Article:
Friday's televised debate in Edinburg, Texas, gave both a chance
to appeal to Hispanics, an increasingly important voting bloc in a
solidly Republican state that has not elected a Democrat to
statewide office in two decades.
Abbott, the state attorney general, holds a commanding lead in
polling and fundraising over Davis, a state senator who drew
national attention with an ultimately unsuccessful filibuster which
sought to stop legislation restricting abortion.
Edinburg is in Hildago County, which is 91 percent Hispanic and
where about one in three people live in poverty.
Among the contentious issues covered in the debate were voter ID
laws, and the management of a border crisis that in recent months
saw thousands of unaccompanied children from Central America
crossing into Texas from Mexico, thrusting the Rio Grande Valley
into the national spotlight.
"I'm in favor of requiring voter IDs," said Abbott. "Voter fraud is
real and the voter IDs is the only way to stop it."
Davis accused her opponent of defending "a law to suppress minority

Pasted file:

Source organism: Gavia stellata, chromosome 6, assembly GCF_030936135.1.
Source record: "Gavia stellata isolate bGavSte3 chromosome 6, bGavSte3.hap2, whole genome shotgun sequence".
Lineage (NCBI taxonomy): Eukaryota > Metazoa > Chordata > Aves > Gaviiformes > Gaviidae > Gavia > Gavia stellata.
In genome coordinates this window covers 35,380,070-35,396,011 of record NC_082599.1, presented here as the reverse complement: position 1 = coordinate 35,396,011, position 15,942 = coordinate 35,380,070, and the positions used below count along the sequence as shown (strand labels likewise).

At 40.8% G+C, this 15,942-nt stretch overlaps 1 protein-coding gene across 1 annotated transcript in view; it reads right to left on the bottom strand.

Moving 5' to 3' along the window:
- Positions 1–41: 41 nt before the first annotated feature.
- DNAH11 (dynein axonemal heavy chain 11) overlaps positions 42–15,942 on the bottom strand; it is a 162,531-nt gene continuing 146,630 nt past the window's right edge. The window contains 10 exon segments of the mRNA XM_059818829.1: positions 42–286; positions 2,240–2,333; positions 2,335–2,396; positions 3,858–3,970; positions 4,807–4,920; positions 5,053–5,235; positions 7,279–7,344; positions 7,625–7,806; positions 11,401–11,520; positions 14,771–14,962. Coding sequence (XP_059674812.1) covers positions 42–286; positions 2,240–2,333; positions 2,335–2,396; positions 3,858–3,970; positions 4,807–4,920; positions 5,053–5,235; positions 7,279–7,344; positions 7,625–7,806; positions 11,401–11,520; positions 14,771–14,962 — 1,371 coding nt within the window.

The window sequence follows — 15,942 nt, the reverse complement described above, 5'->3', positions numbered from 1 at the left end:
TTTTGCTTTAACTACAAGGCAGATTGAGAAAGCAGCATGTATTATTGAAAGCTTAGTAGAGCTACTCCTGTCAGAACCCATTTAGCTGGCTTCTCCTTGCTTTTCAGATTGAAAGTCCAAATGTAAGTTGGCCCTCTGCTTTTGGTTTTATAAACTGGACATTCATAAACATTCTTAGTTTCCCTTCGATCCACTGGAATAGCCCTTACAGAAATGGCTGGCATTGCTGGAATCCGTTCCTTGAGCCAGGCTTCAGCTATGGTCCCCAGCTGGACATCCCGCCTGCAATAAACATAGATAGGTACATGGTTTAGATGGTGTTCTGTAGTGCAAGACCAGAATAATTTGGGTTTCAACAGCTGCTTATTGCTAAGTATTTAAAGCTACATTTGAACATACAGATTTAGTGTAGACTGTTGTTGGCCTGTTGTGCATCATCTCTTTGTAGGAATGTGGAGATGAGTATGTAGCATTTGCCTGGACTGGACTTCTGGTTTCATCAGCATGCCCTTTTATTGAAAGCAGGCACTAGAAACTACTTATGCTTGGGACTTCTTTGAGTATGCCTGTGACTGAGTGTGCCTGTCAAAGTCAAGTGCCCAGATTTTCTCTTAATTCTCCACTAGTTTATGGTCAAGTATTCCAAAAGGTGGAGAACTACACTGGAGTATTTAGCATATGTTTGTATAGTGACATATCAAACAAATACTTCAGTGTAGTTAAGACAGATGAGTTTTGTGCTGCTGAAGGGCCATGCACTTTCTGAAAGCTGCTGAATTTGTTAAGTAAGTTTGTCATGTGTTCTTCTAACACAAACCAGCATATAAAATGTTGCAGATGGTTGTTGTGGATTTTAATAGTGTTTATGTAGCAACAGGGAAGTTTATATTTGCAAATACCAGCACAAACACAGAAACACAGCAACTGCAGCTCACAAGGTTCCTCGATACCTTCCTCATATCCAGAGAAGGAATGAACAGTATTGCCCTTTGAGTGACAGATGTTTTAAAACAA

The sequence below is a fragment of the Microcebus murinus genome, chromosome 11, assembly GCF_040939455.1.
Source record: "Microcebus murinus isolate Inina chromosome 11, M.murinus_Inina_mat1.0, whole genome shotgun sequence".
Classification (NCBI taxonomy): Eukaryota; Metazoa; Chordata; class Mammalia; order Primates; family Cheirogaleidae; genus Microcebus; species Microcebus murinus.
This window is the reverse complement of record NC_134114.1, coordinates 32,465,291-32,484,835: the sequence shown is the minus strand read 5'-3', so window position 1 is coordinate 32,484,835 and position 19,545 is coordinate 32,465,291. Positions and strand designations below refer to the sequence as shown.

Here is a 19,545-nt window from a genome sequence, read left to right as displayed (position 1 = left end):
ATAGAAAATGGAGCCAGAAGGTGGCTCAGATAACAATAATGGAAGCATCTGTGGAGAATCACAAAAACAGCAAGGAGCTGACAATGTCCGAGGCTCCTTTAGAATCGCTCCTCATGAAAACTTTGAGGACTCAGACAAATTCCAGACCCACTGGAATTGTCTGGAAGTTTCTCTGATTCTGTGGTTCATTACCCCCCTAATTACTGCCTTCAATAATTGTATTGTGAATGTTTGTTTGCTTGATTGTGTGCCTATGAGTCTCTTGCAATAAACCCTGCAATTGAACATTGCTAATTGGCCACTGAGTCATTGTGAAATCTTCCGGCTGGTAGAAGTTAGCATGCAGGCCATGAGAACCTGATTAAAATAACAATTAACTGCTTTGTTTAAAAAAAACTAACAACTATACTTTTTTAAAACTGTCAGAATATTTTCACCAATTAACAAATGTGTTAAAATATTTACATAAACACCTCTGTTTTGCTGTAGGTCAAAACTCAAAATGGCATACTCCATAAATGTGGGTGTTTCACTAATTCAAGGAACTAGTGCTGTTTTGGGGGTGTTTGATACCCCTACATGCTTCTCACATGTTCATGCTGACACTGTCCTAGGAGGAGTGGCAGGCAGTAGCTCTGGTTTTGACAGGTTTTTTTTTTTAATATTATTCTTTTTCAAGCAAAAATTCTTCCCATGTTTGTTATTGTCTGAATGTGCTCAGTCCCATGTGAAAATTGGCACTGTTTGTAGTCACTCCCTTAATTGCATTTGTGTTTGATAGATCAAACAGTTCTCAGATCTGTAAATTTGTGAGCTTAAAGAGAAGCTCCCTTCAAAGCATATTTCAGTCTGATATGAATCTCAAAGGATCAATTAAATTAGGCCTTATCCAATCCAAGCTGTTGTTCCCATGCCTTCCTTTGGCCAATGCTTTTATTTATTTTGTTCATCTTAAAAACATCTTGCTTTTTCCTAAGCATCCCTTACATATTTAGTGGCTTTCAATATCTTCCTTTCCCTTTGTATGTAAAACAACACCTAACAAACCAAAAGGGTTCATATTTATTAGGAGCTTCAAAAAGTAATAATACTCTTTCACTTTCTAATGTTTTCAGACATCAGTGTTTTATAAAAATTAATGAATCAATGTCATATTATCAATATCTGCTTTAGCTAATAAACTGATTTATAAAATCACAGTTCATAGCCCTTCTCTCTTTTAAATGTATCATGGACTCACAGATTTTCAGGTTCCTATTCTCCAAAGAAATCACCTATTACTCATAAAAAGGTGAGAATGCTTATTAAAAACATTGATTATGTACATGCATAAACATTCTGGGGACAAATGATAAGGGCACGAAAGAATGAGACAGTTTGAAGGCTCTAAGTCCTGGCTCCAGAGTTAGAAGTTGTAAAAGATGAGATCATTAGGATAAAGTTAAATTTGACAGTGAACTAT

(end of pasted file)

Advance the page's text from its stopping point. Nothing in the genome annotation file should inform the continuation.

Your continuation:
voting," referring to federal court rulings that the state's voter
ID regulations and changes to the redrawing of electoral boundaries
that were defended by Abbott are discriminatory toward Hispanics.
She has focused her campaign on education, women's rights, equal pay
and her personal story of overcoming poverty to attend Harvard Law
Both parties know the booming Hispanic population in Texas could
upend Republican dominance by 2030 when Hispanics, who are
Democrat-leaning, become a majority in the state.
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Abbott and Davis both have campaigned in south Texas and their
campaigns have Spanish-language websites. Democratic Latina State
Senator Leticia Van de Putte is running for lieutenant governor and
Abbott has made his Hispanic wife, Cecilia, a prominent part of his
Abbott's first television commercial was produced in English and
Spanish, and featured an endorsement by his Hispanic mother-in-law,
Mary Lucy Phalen.
"The Hispanic vote is very important to both parties for different
reasons," Republican strategist Bill Miller said. "Democrats need a
very big turnout if they hope to win, and Republican are trying to
hold their own."
(Reporting by Marice Richter in Dallas; Editing by Daniel Wallis and
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